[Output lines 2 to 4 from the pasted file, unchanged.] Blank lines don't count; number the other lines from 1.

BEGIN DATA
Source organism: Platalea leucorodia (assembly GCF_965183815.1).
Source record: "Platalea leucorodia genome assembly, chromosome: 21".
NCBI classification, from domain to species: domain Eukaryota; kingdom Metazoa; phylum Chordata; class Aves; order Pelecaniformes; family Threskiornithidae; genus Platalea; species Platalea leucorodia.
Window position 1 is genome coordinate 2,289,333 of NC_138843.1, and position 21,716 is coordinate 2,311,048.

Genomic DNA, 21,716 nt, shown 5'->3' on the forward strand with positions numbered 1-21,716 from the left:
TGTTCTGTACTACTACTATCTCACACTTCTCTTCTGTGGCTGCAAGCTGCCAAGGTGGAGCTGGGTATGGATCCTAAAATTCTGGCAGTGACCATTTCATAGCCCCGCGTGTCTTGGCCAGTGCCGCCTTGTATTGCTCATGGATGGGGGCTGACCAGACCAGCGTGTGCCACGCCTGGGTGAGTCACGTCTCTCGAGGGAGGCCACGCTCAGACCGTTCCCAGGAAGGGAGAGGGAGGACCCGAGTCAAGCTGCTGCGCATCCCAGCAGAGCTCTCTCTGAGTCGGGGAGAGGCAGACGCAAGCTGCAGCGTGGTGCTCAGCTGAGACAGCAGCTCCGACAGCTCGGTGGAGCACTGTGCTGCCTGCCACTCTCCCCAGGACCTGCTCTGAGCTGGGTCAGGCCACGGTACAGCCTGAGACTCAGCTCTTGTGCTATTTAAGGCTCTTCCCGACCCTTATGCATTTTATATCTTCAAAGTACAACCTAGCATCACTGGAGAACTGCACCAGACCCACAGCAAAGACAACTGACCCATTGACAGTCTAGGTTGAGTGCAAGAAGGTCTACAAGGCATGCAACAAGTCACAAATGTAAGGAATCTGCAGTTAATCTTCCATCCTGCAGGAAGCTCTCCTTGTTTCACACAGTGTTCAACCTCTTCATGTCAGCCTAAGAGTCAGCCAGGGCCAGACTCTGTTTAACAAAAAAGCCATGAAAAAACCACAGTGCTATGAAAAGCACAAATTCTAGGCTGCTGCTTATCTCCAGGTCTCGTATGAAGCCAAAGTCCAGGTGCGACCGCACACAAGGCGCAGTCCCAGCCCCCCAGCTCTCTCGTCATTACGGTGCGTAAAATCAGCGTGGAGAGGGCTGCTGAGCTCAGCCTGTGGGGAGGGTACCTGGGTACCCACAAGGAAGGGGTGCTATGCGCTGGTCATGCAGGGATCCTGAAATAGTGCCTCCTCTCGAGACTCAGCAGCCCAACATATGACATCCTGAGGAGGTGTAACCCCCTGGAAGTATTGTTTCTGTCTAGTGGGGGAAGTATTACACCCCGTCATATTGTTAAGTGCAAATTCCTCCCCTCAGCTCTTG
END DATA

Source record: "Platalea leucorodia genome assembly, chromosome: 21".
NCBI classification, from domain to species: domain Eukaryota; kingdom Metazoa; phylum Chordata; class Aves; order Pelecaniformes; family Threskiornithidae; genus Platalea; species Platalea leucorodia.
Window position 1 is genome coordinate 2,289,333 of NC_138843.1, and position 21,716 is coordinate 2,311,048.